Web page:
Canoe man and wife jailed for six years
John and Anne Darwin were each jailed for more than six years today for carrying out a £250,000 insurance con by faking his death in a canoeing accident.
John Darwin was jailed for six years and three months. His wife Anne was sentenced to six years and six months after she was found guilty of her role in the fraud.
The couple tricked the police, insurance companies and even their two sons Mark, 32, and Anthony, 29, into believing he drowned in the North Sea in 2002 - only for Mr Darwin to turn up at a London police station last year.
They were undone by a photograph of the grinning couple taken in Panama four years after he disappeared.
Mr Justice Wilkie told the couple: "Although the sums involved are not as high as some reported cases, the duration of the offending, its multi-faceted nature and in particular the grief inflicted over the years to those who in truth were the real victims, your own sons, whose lives you crushed, make this a case which merits a particularly severe sentence."
Addressing the defendants, the judge said: "I accept you, John, were the driving force behind this deceit. You, Anne Darwin, perhaps initially unconvinced, played an instrumental rather than organising role. Nevertheless, you contributed to its success and played your part efficiently. In my judgment, you operated as a team, each contributing to the joint venture."
Anne Darwin, 56, had claimed her "domineering" husband forced her to go through with the plan to con insurance and pension companies by faking his death at sea.
But the jury at Teesside Crown Court rejected her defence and convicted her today of six counts of fraud and nine of money laundering after a seven-day trial.
She tricked everyone with "superb aplomb", maintaining the lie for over five years while she and her former prison officer husband set up a new life in Panama.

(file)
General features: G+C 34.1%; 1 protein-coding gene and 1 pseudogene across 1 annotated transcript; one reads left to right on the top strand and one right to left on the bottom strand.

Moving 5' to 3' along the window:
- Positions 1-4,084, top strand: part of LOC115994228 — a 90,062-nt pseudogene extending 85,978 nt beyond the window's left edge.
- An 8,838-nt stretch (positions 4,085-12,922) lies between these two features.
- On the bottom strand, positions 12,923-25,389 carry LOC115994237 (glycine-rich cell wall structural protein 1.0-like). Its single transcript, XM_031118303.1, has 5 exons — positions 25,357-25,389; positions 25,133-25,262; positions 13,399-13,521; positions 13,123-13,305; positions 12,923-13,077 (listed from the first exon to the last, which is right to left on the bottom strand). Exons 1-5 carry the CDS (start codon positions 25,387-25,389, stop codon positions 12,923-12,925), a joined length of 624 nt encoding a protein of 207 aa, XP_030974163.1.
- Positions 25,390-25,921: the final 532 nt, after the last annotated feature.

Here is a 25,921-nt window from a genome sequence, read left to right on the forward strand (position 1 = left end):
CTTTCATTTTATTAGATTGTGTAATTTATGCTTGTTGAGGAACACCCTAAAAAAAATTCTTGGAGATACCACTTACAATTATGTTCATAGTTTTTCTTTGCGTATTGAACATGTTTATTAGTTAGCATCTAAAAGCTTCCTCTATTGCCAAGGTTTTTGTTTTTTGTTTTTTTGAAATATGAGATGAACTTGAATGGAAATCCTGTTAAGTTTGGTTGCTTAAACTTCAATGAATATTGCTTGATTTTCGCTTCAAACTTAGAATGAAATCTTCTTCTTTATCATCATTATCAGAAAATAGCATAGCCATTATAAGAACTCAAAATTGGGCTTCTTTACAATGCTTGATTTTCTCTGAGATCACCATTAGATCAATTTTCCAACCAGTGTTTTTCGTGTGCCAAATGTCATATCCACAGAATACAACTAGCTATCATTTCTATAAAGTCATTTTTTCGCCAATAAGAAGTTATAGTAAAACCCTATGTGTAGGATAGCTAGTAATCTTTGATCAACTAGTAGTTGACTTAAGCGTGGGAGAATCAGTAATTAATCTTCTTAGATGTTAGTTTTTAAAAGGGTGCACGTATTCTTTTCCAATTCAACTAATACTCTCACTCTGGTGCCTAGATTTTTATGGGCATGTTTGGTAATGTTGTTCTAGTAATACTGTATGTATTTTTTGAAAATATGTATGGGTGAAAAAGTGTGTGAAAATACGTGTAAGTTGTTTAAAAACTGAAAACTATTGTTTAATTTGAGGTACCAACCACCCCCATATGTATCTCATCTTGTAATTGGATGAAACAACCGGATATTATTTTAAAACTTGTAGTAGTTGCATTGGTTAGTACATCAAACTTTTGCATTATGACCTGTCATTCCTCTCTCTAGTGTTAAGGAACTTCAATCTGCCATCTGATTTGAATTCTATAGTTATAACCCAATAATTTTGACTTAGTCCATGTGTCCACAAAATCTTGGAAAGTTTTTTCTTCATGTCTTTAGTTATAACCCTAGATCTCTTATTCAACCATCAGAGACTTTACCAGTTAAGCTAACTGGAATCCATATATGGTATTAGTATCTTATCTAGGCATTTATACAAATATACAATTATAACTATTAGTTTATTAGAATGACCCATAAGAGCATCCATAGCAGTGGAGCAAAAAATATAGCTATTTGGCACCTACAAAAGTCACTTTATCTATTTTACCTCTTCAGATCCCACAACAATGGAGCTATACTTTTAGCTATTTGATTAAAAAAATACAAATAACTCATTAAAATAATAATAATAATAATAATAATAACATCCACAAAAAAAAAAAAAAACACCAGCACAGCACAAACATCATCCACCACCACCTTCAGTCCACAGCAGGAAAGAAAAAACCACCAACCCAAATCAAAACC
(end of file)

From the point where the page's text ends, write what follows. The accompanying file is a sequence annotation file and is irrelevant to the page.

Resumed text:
But her defence of "marital coercion" was undermined when the prosecution produced emails they sent each other.
This afternoon's court sentencing was the first time that Mark and Anthony Darwin had been in the same room as their father since his arrest in December last year.
Peter Makepeace, mitigating for Mr Darwin, told the court: "He struggles to come to terms with what he has done to those boys. He continues to harbour the hope that a day will come when he can be reconciled with his sons.
"That may be as fantastical and unrealistic as the views he has held at times throughout his life."
He said that hope will sustain Darwin through his jail term and "through what is presumably to be a very lonely existence when he is released".
Mr Darwin is taking medication for depression in jail, where he is subject to abuse from fellow inmates because of his past career as a prison officer, Mr Makepeace said.
Mrs Darwin's barrister David Waters QC said she returned voluntarily to the UK when her husband was arrested, which saved the British authorities "a considerable amount of expense and delay".
He said she wanted to return all the cash. There will be a compensation hearing at a date to be fixed to decide how the Darwins can pay back the £250,000 they defrauded.
The Darwins hatched the plot as they hurtled towards bankruptcy.
The elaborate plan involved Mr Darwin paddling out into the North Sea in March, 2002, in his home-made canoe, within sight of their home in Seaton Carew, Hartlepool, then going into hiding while his wife claimed he was missing at sea.